As for the titular four horses, that wasn’t planned out in advance. In fact, the novel was initially titled Road to Elko. Four Dead Horses was suggested by the wonderful author, CJ Hauser, who read drafts of my book. She emailed me after one read-through to discuss how many horse corpses appeared in the pages, how they always popped up at key moments, and how Four Dead Horses might be a better title. “Not everyone will pick up a book with that name,” she said. “But the ones that do are your readers.” Since I was also struggling with organization and pacing, that “four dead horses” worked as a structural guide was an added bonus.
What do you think is the foremost life lesson that you wish readers to get out of Martin’s story?
When I was done with Four Dead Horses and asked myself what the point of all that prose might be, I initially came up with a lot of unsatisfactory answers: Follow Your Dreams! The Only Shot You’ll Never Make Is the One You Don’t Take! Slow and Steady Wins the Race! But Martin does follow his dreams, takes a bunch of long shots, creeps toward his goals with the speed of a lame box turtle. Still, his results are at best inconsistent and most of the time, well, wacky. That’s because I wrote Martin as a real human living in the real world. That is an incredibly messy proposition, no rules, no guarantees.
In rereading and thinking about Four Dead Horses over the last few months, however, I realize that maybe exactly that is the point of Martin’s story — and that I did include a couple of clues to the (horrors!) theme in the text. One is in the epigraph, one of my favorite modern cowboy poems, Sweetheart of the Rodeo, by Shadd Piehl. The last lines read:
…To say that you’re scared,
Ain’t nothing wrong in that. But to flee
In the face of chance? C’mon, cowboy,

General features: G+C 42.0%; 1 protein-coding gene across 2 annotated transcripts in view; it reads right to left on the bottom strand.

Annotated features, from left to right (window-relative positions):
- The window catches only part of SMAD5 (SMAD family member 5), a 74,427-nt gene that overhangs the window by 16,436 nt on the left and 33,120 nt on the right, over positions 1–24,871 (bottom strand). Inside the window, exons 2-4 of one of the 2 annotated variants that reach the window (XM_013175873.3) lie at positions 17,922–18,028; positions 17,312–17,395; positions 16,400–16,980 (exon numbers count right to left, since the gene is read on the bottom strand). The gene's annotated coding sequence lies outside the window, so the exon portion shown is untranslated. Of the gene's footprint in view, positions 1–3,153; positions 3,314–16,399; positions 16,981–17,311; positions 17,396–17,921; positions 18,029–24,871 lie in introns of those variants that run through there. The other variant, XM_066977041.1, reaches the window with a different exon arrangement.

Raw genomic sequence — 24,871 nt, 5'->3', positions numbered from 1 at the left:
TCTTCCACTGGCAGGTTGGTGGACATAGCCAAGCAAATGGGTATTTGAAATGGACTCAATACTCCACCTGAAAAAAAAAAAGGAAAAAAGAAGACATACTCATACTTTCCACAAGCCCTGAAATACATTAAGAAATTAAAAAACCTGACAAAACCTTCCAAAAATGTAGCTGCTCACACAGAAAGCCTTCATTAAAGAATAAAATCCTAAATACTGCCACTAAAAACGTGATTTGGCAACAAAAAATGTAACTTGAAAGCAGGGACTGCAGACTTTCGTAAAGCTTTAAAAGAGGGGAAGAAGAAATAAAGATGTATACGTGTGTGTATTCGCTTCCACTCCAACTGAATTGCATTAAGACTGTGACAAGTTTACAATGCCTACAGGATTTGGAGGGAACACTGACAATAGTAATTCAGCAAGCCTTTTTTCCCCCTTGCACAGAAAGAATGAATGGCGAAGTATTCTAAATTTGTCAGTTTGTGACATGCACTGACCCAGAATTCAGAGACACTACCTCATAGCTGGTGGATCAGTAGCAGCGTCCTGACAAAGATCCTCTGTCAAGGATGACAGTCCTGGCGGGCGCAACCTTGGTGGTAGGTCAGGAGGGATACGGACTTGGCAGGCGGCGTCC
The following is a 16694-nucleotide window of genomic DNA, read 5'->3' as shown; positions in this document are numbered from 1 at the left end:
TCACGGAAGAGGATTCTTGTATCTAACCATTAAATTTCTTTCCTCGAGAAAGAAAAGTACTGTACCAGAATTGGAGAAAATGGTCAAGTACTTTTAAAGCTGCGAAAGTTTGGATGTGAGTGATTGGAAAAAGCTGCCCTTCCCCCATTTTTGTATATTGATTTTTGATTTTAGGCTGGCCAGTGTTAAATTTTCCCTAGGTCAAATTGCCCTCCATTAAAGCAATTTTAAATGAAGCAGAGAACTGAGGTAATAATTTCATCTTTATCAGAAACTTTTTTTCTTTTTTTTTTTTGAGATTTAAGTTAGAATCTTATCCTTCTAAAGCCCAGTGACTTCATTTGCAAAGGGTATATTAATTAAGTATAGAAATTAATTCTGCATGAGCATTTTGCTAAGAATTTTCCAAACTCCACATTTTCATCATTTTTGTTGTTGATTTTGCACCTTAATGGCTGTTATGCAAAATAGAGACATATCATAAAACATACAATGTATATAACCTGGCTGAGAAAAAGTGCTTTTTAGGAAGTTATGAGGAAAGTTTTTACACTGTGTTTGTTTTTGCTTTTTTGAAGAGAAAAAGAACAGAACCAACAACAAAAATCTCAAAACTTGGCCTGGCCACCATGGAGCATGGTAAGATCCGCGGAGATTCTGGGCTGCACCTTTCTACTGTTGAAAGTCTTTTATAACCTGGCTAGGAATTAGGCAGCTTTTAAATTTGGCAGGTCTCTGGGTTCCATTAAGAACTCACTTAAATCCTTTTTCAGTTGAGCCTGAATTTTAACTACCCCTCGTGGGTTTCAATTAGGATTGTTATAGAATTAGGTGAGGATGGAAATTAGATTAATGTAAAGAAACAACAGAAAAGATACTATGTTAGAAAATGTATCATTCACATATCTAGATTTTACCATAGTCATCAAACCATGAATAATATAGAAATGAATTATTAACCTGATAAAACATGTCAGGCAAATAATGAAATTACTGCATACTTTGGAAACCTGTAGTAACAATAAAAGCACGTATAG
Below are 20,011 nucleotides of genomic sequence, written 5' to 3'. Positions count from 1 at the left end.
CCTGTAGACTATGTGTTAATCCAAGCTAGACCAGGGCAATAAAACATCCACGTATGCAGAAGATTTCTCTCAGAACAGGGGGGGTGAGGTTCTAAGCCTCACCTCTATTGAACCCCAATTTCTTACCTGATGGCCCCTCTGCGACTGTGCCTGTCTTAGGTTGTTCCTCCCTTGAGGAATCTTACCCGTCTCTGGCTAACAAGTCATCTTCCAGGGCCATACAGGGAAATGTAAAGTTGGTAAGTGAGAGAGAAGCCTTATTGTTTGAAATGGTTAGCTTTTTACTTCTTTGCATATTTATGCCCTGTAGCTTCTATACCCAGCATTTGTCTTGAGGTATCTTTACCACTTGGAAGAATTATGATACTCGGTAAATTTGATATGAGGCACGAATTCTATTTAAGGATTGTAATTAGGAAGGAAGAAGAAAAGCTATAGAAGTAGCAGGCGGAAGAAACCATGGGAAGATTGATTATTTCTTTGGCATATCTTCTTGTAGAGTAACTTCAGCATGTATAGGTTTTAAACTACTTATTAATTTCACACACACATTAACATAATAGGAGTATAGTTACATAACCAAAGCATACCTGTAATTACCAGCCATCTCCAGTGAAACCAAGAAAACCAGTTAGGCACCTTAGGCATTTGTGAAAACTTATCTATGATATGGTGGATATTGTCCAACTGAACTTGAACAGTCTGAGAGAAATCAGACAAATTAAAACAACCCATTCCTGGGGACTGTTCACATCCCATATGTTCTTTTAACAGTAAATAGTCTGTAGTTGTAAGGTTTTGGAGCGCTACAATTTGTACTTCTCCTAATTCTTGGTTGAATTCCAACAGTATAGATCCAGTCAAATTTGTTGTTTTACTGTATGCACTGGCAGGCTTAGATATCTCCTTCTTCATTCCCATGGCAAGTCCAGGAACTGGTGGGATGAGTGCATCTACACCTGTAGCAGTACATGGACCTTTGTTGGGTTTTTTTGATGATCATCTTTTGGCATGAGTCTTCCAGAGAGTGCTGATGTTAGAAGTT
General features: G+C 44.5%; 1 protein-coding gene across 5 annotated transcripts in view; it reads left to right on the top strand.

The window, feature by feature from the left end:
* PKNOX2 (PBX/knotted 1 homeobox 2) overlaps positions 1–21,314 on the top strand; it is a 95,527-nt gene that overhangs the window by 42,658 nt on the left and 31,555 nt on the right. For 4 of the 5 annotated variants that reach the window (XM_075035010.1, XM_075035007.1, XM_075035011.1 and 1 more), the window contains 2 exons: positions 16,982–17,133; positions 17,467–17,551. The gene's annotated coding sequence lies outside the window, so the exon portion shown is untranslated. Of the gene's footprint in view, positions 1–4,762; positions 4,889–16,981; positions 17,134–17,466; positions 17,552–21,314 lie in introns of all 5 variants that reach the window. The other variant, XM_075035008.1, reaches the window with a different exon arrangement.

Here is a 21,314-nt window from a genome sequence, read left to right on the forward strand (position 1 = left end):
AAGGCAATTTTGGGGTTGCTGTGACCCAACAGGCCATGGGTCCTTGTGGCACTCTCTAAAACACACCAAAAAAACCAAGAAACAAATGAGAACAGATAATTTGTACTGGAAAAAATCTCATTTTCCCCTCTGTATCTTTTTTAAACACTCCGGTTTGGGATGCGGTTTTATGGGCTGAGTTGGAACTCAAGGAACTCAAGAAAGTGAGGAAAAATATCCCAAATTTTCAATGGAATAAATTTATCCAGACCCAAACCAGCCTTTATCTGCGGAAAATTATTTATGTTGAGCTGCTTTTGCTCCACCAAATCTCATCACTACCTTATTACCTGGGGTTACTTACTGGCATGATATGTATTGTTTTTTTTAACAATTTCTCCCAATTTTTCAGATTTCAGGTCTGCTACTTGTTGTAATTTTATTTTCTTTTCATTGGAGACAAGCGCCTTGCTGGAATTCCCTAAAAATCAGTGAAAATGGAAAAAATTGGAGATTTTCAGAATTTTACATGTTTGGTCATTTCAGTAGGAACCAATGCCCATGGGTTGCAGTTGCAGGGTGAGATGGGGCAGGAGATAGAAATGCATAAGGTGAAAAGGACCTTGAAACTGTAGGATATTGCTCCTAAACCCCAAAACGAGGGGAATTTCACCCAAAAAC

Roll ‘em! Shake your face and let them have you!
In other words, we, and Martin, meet well the world in all its wacky vicissitudes when we meet it head on. I again state something like this near the book’s end. It’s one paragraph, the only one in the novel written in the present tense, which, now that I’ve become a more serious student of Zen Buddhism, makes some sense to me. Because it is a description of an enlightenment experience, a moment when Martin sees the world and his place in it as it really is, unclouded by self-centered desires to control and interpret and change, and so he is able to act with complete nobility and honor.
With the pandemic having made folks wary of stepping out of their comfort zone, your book makes the case for the doctrine of life being far too grand to fence oneself in. Do you have in mind any other books, movies, and works that can inspire readers to take metaphorical leaps in times of uncertainty?
Stories that follow the “hero’s journey model,” from The Odyssey to Star Wars to the latest installment in the Dogman series (I have a seven-year-old grandson), are all about protagonists who choose the riskier road. And at a more basic level, most stories (books, movies, whatever) deal with a character or characters facing significant upheaval in their lives and having to do things differently, to grow, to get through it, or not. What we get out of those stories is not so much inspiration but information. We watch — and feel — from inside our safe bubble how other people (or aliens, or superheroes, or half-man-half-dogs) navigate this often tragic, often wacky, rarely just, and everchanging world. And in doing so, we learn a little more about what it is to live a fully human life.
Four Dead Horses
By KT Sparks
Regal House Publishing
Published April 19, 2021